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Origins of Style – A Brief History of the Pinstripe Suit

The pinstripe suit came into being around the end of the nineteenth century and has been in fashion pretty much ever since. Originally made famous by stylish Brits, the suit would become increasingly popular throughout the globe as men (and later, women too) wanted to project an image of sophistication and class through their choice of suit.

Where did the pinstripe come from?

As with most sartorial origin stories, there is a degree of controversy over how the pinstripe suit came into existence. In fact, the only thing that everyone is able to agree on is that the pinstripe was definitely an English invention. Beyond that, two schools of thought emerge, one that suggests the iconic suit began life in the world of banking, the other that prefers the notion that it actually became popular after its use in popular sporting activities of the day.

The banking theory has it that the pinstripe was a kind of uniform for English Victorian bankers and that the difference in the thickness and distances between stripes was a way of indentifying employees from different banking institutions. The sporting hypothesis sees the pinstripes as evolving out of the striped uniforms worn by men who liked messing about on water. Boating was an extremely popular pursuit in the 19th century, as was banking, so neither theory is unreasonable.

The rise of the pinstripe

The popularity of pinstripe suits grew rapidly once it had spread across the Atlantic, taking American culture by storm in ’20s, ’30s and ’40s. The suit became the unofficial uniform of the Prohibition era, beloved of the ultra-stylish and anoyone who wanted to stand out from the crowd and make a bold statement. Naturally then it was popular not only with film stars and jazz musicians, but also with gangsters, the most famous of which of course was Al Capone.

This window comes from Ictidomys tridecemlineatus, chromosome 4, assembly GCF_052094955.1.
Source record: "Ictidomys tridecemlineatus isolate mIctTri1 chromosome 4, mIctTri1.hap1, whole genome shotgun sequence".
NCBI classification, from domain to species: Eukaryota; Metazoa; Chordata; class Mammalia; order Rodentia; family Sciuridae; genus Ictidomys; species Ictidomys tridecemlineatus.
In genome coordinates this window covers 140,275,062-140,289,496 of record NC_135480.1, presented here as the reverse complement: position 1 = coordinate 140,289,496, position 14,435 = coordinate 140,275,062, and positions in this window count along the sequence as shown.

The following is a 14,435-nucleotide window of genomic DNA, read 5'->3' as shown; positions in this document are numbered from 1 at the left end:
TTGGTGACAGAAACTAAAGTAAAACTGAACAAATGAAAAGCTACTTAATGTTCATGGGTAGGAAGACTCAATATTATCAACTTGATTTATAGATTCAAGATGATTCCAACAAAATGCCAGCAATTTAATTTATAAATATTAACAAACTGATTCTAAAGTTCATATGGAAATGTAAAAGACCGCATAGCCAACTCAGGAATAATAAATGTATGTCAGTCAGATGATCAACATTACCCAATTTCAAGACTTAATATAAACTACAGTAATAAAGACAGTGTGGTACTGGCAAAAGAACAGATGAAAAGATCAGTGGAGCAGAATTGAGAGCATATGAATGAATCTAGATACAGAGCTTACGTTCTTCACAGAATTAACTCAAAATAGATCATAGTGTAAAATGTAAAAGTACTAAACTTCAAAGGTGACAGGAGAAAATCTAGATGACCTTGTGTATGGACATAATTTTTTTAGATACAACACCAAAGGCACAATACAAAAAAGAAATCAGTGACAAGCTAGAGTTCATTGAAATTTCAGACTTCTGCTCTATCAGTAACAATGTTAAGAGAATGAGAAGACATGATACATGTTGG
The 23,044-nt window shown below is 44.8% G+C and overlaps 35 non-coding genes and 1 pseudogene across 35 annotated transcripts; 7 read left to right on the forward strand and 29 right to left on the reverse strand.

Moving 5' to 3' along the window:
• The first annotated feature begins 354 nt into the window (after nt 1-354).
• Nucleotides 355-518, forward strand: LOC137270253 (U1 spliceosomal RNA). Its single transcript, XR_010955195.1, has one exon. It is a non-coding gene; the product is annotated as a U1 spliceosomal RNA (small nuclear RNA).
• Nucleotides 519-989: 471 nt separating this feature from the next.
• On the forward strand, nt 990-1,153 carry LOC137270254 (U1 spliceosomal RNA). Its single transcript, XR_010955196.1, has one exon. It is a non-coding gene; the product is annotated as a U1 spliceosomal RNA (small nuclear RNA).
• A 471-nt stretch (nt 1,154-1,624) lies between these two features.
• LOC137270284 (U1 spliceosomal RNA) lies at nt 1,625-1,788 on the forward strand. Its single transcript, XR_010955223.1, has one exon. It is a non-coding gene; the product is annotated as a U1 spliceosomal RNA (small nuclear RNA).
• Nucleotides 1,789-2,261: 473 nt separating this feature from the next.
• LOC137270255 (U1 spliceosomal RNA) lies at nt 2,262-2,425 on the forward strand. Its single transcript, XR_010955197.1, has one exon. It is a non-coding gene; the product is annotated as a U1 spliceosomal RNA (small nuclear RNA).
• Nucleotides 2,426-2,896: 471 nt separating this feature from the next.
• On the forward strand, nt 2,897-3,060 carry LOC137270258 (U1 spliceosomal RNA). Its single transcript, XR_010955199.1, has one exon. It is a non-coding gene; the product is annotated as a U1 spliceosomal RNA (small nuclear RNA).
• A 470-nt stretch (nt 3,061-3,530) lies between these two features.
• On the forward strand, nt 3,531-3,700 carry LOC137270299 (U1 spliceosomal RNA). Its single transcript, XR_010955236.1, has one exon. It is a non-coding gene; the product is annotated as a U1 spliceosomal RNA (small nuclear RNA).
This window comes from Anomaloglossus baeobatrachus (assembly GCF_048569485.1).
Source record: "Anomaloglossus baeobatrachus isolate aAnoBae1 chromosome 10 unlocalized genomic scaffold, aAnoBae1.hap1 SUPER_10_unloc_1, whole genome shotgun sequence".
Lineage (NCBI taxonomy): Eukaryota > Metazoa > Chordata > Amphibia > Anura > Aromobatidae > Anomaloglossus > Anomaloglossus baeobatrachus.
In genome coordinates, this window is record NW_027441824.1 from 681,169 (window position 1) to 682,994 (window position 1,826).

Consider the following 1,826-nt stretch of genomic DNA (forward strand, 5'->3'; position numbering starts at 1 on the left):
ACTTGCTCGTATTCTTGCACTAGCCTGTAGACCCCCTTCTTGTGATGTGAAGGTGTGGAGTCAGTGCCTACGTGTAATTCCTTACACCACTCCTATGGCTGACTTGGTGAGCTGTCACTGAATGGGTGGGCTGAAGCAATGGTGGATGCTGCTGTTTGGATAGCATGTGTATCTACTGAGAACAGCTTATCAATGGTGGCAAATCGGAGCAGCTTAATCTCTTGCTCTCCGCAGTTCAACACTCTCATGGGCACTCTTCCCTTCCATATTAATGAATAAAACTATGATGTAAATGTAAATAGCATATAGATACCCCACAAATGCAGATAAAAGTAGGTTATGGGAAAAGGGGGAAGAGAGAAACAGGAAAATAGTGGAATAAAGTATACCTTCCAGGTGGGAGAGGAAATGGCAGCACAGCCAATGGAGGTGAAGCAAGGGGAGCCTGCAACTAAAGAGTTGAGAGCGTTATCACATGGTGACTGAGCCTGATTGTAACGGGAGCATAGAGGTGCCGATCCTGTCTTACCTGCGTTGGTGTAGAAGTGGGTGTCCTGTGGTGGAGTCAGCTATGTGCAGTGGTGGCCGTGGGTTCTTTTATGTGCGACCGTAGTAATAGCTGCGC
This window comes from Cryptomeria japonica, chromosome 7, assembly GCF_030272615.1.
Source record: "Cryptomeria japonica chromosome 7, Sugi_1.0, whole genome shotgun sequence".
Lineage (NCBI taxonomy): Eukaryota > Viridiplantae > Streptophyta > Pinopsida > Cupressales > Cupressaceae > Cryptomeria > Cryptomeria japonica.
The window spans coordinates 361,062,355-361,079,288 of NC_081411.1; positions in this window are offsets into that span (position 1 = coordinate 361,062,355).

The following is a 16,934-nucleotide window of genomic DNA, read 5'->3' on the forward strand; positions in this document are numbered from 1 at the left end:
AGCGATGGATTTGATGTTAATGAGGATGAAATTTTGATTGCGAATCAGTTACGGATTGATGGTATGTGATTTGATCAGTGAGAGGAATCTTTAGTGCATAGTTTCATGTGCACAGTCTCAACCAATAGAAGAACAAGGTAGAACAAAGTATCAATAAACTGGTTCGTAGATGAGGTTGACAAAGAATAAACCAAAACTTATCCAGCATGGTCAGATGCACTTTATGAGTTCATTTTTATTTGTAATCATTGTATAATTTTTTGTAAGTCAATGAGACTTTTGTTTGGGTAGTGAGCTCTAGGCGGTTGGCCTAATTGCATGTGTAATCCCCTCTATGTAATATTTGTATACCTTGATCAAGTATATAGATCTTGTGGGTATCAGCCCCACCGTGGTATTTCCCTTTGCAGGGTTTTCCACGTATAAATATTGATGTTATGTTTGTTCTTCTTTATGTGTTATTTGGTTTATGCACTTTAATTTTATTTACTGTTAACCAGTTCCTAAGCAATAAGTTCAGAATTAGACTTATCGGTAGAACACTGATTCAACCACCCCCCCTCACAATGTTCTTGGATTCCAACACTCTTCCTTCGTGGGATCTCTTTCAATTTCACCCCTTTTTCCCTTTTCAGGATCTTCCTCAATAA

After Prohibition the suit became even more mainstream when huge stars such as Clark Gable and Cary Grant continued to popularise it. It is said that the pinstripe suit that Clark Gable’ wore in Gone with the Wind influenced the emergence of the flamboyant, flared-trousers, padded-shouldered zoot suit.

The modern pinstripe

These days the pinstripe is everywhere. It is still a part of mainstream sartorial culture and is one of a myriad of style options available to the modern man, or woman. In fact, the pinstripe has definitely crossed the gender divide and has become a basic component of women’s clothing, particularly in business, where it remains especially popular with both genders.

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Stay Stylish this Christmas and New Year

It’s that time of year again. Christmas jumpers are in abundance, after-work drinks and parties seem never-ending and the jury will be out on who will be the biggest embarrassment at the office Christmas party. Of course, you don’t have to follow the crowd. Christmas and the New Year may be a time when you let your hair down, but it doesn’t mean you should compromise on the fashion stakes. On the contrary. The festive season throws up many events and occassions where looking sartorially elegant is what any discerning male should aim tro achieve.  For example:

The office party – don’t wear that suit you’ve been wearing all year. Wear a suit that’s a different colour and cut or combine a tailored jacket with smart jeans and a crisp open-neck white shirt. Office parties tend to be informal affairs so tone-down your outfit and keep it smart casual.

Formal occasion – if you’ve been invited to a black-tie event for New Year’s Eve then make sure you adhere to the black-tie rules. Not dark blue or dark grey. It should be black and pay attention to the detailing – white shirt, matching black trousers, black bow-tie, black socks and black formal shoes.